Mainstream jazz at its most fluent, refreshing and adventurous. That is A Night At Boomers Vol. 1 & 2 by The Cedar Walton Trio featuring Clifford Jordan.
Cedar Walton (piano), Clifford Jordan (tenor saxophone Vol. 1 A1, A3, B1-4; Vol. 2 A2, B1-3), Sam Jones (bass), Louis Hayes (drums)
on January 4, 1973 at Boomers, New York City
as Muse 5010/5022 in 1974
This Guy’s In Love With You
The Highest Mountain
Down In Brazil
Bleecker Street Theme
Stella By Starlight
All The Way
I’ll Remember April
Bleecker Street Theme
Gary Giddins: “Where is jazz going?”
Cedar Walton: “It’ll go wherever we take it. We’re the masters of it. And wherever my colleagues and I feel like going tomorrow.”
The time is January 4, 1973, the place is Boomers in Greenwich Village, NYC, the club that, by all accounts, overflows with knowledgeable jazz fans. The paranoiac and grumpy Republican, Richard Nixon, is in the Oval Office. The burglaries at the headquarters of the Democratic Party take place in May 1972. Reporters Bob Woodward and Carl Bernstein sink their teeth into the case. It’s a pressure cooker. The termination of the Vietnam War is long overdue. The number of casualties has been highest among blacks. The army is still segregated. Blacks here, whites there. And here means low in the hierarchy – straight from the assembly line of the Ford factory to the battlefields. Few if any black men wear stripes and play cards in the mess. It’s still, well, a mess.
James Brown is now singing that crack is ruining the hood. The seeds of gangsta rap are sown. White rock is fed to the general public, the corporate smile grows broader and broader by the minute. In jazz, fusion is the big thing, Miles Davis and Weather Report the big names. Living jazz giants are doing fine: Count Basie, Ella Fitzgerald, Dizzy Gillespie, Stan Getz. Dave Brubeck is a star. In general, straight-ahead jazz is having a hard time. Regardless of the passionate promotional and educational efforts of Cannonball Adderley, John Lewis, critics, and the occasional write-up in Time Magazine, Average Joe has by and large been (kept?) ignorant of jazz, the beautiful musical art form that, though not exclusively of black origin, can’t be separated from the tormented past and lively culture of the black race and would have been void without it. Amidst the general turmoil, a group of outstanding innovators and stylists, either in the USA or as expatriates in jazz-minded Europe, keep the flame of classic jazz burning: Kenny Clarke, Dexter Gordon, Clark Terry, Gerry Mulligan, Johnny Griffin, Zoot Sims, Art Pepper, Benny Bailey, Phil Woods, Slide Hampton, Jim Hall, Joe Pass, Art Farmer.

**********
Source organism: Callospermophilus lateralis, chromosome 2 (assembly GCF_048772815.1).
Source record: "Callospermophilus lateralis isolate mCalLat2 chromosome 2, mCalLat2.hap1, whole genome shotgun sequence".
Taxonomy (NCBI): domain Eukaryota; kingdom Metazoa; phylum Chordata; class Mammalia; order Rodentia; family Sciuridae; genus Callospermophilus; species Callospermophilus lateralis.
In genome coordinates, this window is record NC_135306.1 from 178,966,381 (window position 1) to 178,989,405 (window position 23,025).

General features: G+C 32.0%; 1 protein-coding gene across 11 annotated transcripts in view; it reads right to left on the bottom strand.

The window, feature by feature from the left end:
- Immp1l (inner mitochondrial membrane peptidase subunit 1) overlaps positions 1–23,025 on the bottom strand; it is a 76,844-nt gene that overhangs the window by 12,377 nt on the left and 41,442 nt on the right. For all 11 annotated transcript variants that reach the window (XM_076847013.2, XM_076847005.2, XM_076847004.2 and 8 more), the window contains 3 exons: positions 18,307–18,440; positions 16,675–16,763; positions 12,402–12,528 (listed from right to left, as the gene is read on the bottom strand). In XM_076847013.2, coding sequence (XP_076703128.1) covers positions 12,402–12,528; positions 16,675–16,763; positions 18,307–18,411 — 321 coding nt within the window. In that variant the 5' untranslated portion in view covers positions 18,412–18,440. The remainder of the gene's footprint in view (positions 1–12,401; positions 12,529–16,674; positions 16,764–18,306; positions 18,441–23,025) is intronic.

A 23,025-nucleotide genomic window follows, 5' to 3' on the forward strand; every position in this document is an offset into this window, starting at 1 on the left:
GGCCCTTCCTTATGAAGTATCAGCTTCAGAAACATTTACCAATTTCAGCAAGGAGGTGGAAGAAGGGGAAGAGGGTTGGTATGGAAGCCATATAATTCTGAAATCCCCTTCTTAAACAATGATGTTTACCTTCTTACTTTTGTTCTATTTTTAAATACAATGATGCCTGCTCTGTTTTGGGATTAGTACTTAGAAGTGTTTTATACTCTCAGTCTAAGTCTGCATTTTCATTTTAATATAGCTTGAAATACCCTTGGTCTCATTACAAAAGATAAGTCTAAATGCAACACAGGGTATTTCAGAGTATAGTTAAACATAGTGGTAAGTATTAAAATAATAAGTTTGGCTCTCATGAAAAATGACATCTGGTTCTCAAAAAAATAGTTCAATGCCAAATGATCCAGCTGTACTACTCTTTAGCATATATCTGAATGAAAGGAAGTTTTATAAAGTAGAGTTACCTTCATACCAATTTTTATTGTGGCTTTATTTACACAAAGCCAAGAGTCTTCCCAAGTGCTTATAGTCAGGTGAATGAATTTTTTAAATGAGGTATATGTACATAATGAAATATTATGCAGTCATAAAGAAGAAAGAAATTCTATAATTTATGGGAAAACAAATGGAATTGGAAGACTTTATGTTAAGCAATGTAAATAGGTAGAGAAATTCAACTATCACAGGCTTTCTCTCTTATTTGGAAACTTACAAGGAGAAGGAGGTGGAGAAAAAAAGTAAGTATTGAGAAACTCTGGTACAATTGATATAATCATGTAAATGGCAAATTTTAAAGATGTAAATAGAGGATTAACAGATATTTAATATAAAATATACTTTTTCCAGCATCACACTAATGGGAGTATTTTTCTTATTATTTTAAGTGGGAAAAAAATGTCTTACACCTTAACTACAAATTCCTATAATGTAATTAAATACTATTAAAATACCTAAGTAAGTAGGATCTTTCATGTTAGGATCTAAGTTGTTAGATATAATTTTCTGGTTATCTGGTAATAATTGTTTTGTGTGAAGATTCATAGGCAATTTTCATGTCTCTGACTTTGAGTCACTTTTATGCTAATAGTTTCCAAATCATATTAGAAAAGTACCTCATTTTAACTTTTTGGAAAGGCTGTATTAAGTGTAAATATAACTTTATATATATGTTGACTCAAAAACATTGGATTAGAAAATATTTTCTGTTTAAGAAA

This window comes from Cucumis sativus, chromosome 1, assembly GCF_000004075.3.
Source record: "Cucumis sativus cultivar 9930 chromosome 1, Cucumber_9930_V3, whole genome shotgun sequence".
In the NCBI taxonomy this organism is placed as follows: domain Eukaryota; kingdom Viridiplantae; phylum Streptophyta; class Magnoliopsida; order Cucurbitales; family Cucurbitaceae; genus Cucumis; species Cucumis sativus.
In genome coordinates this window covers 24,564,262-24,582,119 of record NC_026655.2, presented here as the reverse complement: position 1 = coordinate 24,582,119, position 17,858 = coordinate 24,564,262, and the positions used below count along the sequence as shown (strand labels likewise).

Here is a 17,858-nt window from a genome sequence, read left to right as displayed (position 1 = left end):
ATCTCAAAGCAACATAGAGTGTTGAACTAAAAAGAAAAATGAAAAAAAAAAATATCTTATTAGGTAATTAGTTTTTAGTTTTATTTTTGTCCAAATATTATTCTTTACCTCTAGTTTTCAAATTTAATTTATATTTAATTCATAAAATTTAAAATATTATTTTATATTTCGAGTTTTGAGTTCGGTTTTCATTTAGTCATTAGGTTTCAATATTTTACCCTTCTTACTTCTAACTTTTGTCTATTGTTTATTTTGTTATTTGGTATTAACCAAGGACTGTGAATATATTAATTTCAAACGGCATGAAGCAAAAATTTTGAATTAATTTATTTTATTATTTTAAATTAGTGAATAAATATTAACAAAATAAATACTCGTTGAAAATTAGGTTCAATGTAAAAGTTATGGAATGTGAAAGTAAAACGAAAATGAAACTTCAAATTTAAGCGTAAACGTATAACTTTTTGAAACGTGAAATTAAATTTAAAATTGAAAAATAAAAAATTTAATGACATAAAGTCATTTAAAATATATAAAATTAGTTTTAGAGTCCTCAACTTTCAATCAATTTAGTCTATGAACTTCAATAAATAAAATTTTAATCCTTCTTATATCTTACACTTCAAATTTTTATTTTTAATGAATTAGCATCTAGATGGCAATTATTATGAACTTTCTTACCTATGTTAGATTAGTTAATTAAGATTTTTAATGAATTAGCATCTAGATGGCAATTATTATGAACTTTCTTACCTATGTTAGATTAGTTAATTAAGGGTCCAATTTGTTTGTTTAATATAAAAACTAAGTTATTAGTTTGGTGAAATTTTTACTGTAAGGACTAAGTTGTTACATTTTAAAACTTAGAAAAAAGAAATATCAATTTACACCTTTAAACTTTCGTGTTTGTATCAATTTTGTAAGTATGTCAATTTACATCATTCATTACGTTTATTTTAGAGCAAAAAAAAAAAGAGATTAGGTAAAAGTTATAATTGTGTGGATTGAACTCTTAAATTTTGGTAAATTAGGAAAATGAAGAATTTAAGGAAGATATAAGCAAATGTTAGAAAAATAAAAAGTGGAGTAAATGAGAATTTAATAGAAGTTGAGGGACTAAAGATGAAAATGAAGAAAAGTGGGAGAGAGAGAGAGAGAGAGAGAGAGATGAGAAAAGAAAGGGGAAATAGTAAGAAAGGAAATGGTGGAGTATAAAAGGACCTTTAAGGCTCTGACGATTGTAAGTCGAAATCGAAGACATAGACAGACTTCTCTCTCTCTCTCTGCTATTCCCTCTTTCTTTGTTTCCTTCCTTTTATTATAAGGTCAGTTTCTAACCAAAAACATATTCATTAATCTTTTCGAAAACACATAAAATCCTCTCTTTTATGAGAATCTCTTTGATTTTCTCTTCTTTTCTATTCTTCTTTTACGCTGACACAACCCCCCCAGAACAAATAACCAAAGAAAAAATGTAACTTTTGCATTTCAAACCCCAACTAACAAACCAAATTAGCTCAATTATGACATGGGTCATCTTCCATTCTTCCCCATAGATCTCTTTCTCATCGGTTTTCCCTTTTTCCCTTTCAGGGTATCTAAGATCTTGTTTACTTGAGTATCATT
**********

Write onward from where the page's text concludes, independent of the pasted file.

And pianists like Tommy Flanagan, Ray Bryant, Kenny Barron. Cedar Walton. Walton, born in Dallas, Texas, was supposed to play on his friend John Coltrane’s landmark album Giant Steps. But while he was out of town, Tommy Flanagan got the call. Walton came into prominence as the pianist of Art Blakey & The Jazz Messengers. A gifted writer, Walton penned future standards as Mosaic, Ugetsu, Bolivia, Mode For Joe and Holy Land. Now it’s 1973. Walton, already a very accomplished player in the 60s, matured into a commanding maestro – it has slowly but surely dawned on me that the work of the Flanagans, Bryants, Barrons and Waltons gained considerable depth in the second phase of their careers. Much to our delight.
Crew of Boomers: Walton, craftsman with amazing skills, skills subservient to flexible, rich lines, unceasing drive and phrases crusted with the grit of the honky-tonk floor. Bassist Sam Jones and drummer Louis Hayes. Extraordinary rhythm engine since The Cannonball Adderley Quintet. Hayes the former drummer of Horace Silver’s group, who elevated ‘small ensemble’ hard bop drumming to its ultimate level. Tenor saxophonist Clifford Jordan, who matured from Rollins-styled player to volatile Mingus associate and individual personality that delivered the remarkable Glass Bead Games eight months after the Boomers gig.